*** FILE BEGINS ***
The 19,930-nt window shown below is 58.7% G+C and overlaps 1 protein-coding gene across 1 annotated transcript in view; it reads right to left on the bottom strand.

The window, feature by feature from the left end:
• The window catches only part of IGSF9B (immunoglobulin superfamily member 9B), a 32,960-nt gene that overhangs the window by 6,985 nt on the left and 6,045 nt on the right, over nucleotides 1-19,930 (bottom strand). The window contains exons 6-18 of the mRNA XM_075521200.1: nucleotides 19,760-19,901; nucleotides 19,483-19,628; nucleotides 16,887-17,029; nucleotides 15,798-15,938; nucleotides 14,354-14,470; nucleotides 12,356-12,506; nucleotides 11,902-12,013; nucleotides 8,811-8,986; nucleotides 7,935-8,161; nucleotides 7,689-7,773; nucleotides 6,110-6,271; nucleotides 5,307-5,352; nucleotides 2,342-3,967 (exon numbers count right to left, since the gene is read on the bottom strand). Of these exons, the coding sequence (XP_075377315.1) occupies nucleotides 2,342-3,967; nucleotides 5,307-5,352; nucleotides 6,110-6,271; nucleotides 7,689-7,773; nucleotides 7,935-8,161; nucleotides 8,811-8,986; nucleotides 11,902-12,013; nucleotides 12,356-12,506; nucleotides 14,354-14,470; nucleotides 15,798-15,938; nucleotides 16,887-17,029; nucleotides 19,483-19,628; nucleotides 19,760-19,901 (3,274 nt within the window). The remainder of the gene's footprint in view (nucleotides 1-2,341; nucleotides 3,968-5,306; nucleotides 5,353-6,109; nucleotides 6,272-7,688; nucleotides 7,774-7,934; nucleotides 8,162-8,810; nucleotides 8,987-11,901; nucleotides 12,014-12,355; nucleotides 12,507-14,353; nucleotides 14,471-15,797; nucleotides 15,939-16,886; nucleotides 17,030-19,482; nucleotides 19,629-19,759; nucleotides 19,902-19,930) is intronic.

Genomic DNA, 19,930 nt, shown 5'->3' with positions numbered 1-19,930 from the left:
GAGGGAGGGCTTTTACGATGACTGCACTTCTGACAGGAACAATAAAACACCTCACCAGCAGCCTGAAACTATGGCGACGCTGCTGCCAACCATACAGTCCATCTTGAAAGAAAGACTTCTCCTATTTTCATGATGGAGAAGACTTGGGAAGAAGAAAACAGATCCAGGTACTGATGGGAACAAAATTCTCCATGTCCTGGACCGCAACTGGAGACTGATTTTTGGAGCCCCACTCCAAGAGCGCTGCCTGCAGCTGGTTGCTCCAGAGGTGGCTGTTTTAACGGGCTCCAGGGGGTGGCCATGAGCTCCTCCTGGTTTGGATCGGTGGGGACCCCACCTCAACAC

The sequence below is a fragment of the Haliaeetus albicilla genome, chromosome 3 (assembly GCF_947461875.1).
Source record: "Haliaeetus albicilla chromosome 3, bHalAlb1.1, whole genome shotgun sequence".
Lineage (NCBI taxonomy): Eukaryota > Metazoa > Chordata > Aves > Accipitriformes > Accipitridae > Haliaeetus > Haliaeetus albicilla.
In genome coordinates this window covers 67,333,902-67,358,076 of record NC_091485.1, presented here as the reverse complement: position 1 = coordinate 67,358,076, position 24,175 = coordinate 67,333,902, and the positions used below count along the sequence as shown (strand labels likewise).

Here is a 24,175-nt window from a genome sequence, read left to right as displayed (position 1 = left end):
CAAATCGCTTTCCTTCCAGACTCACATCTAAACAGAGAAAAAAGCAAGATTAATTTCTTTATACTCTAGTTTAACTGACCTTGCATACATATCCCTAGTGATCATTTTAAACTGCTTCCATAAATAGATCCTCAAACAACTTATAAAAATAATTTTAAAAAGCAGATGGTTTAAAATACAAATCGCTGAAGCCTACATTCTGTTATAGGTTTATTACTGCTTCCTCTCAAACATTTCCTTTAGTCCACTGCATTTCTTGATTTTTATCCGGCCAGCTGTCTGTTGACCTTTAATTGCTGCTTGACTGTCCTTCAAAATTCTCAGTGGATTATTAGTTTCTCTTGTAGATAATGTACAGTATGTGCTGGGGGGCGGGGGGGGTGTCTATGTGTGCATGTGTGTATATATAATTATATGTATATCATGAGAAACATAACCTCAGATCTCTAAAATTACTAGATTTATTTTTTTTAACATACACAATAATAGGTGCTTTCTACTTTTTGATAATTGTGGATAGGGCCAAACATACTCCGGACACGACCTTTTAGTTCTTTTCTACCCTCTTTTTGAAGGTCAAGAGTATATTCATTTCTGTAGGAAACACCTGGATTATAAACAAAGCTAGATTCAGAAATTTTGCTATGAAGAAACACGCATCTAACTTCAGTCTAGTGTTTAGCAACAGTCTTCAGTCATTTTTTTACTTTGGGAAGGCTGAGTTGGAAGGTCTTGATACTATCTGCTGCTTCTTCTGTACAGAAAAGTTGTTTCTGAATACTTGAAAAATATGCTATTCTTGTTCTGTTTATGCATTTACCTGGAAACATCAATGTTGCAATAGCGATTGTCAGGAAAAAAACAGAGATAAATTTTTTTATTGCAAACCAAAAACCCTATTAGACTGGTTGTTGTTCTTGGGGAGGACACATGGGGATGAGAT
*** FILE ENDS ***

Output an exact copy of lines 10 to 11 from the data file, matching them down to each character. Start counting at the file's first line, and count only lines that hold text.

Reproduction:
Here is a 24,175-nt window from a genome sequence, read left to right as displayed (position 1 = left end):
CAAATCGCTTTCCTTCCAGACTCACATCTAAACAGAGAAAAAAGCAAGATTAATTTCTTTATACTCTAGTTTAACTGACCTTGCATACATATCCCTAGTGATCATTTTAAACTGCTTCCATAAATAGATCCTCAAACAACTTATAAAAATAATTTTAAAAAGCAGATGGTTTAAAATACAAATCGCTGAAGCCTACATTCTGTTATAGGTTTATTACTGCTTCCTCTCAAACATTTCCTTTAGTCCACTGCATTTCTTGATTTTTATCCGGCCAGCTGTCTGTTGACCTTTAATTGCTGCTTGACTGTCCTTCAAAATTCTCAGTGGATTATTAGTTTCTCTTGTAGATAATGTACAGTATGTGCTGGGGGGCGGGGGGGGTGTCTATGTGTGCATGTGTGTATATATAATTATATGTATATCATGAGAAACATAACCTCAGATCTCTAAAATTACTAGATTTATTTTTTTTAACATACACAATAATAGGTGCTTTCTACTTTTTGATAATTGTGGATAGGGCCAAACATACTCCGGACACGACCTTTTAGTTCTTTTCTACCCTCTTTTTGAAGGTCAAGAGTATATTCATTTCTGTAGGAAACACCTGGATTATAAACAAAGCTAGATTCAGAAATTTTGCTATGAAGAAACACGCATCTAACTTCAGTCTAGTGTTTAGCAACAGTCTTCAGTCATTTTTTTACTTTGGGAAGGCTGAGTTGGAAGGTCTTGATACTATCTGCTGCTTCTTCTGTACAGAAAAGTTGTTTCTGAATACTTGAAAAATATGCTATTCTTGTTCTGTTTATGCATTTACCTGGAAACATCAATGTTGCAATAGCGATTGTCAGGAAAAAAACAGAGATAAATTTTTTTATTGCAAACCAAAAACCCTATTAGACTGGTTGTTGTTCTTGGGGAGGACACATGGGGATGAGAT